5. Indicate your desired I bond purchase (any dollar amount between $25 to $10,000), your bank account information and the date on which you'd like to purchase the bonds. (Recurring purchases can be scheduled for a specific frequency, such as weekly, or by selecting your own dates.) Click "Submit."
  6. You'll have one last chance to review your purchase before submitting it and completing the order. You can track and manage your bonds at any time from your TreasuryDirect account.

How to Purchase Treasury I Bonds With Your Federal Income Tax Return

  1. To use all or part of your federal income tax refund to buy I bonds, fill out Form 8888, Allocation of Refund (Including Savings Bond Purchases). Follow instructions on the form when you file your return.
  2. You'll receive your savings bond in the mail after the IRS processes your return.

How Much Do Series I Bonds Cost?

Series I bonds are issued and sold at face value, meaning you pay what the bond's worth. For example, $100 will buy a $100 I bond.

You can purchase Series I electronic bonds in any amount (down to the penny) between $25 and $10,000. Paper bonds are sold in $50, $100, $200, $500 and $1,000 increments.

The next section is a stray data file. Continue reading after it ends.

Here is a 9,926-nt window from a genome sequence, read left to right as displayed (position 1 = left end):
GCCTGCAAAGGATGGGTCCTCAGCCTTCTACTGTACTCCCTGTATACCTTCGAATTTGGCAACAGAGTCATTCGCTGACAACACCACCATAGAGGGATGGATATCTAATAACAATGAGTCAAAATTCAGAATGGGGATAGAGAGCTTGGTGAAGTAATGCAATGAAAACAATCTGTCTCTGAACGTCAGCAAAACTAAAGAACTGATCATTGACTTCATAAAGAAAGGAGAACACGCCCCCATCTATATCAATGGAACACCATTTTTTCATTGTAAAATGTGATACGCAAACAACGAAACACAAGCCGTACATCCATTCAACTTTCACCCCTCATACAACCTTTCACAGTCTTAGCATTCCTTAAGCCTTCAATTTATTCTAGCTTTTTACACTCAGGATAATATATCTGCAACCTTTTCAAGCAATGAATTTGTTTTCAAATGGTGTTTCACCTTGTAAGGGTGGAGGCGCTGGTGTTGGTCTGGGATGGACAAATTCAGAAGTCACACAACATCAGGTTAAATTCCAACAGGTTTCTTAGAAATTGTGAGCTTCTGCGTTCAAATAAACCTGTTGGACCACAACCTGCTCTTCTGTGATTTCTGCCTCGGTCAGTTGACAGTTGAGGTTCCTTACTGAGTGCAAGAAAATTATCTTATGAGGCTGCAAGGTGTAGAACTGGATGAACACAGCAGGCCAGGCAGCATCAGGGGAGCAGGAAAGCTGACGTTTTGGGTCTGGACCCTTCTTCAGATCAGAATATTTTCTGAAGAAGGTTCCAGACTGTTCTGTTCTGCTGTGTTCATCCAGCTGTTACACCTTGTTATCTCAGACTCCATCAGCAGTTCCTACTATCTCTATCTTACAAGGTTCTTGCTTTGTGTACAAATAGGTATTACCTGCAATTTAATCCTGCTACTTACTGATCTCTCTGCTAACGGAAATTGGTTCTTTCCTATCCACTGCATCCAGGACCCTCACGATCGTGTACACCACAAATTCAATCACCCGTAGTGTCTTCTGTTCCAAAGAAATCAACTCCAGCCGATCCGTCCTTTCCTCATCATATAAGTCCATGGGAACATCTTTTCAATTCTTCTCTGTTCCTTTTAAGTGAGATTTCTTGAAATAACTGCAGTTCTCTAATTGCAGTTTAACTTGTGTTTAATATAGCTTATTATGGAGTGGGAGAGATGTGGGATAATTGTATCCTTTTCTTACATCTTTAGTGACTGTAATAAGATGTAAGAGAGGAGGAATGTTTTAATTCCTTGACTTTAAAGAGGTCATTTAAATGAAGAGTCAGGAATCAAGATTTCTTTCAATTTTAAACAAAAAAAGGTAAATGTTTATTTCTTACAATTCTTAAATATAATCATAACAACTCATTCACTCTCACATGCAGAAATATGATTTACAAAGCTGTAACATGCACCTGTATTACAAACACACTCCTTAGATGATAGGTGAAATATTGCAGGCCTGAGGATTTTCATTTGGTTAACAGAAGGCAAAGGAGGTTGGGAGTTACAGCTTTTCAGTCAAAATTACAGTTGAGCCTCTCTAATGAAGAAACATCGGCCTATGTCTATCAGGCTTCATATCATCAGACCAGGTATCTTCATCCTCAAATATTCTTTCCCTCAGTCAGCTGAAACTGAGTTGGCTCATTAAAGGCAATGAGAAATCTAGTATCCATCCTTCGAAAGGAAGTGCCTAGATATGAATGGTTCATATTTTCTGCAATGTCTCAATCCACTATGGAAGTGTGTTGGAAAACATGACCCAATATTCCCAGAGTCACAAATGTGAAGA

Are Series I Bonds a Good Investment?

Series I bonds can be a good investment if you want a low-risk savings vehicle that outpaces inflation. This makes them an option for supplementing your retirement income.

But keep in mind that Series I bonds are also a conservative investment that won't appeal to every investor. Consider their pros and cons before investing in them.

Pros of Investing in Series I Bonds

  • Protect against inflation: Inflation-linked savings bonds protect your money from the eroding effects of inflation by matching the inflation with interest yield.
  • Less risk: Series I bonds may be more suitable for those who are close to retirement, risk-averse or need to balance their more volatile assets for a diverse investment portfolio. They're issued and backed by the U.S. Department of the Treasury, and are virtually risk-free. While the semiannual interest rate could fluctuate in either direction based on the inflation rate, it's impossible to lose money on a Series I bond.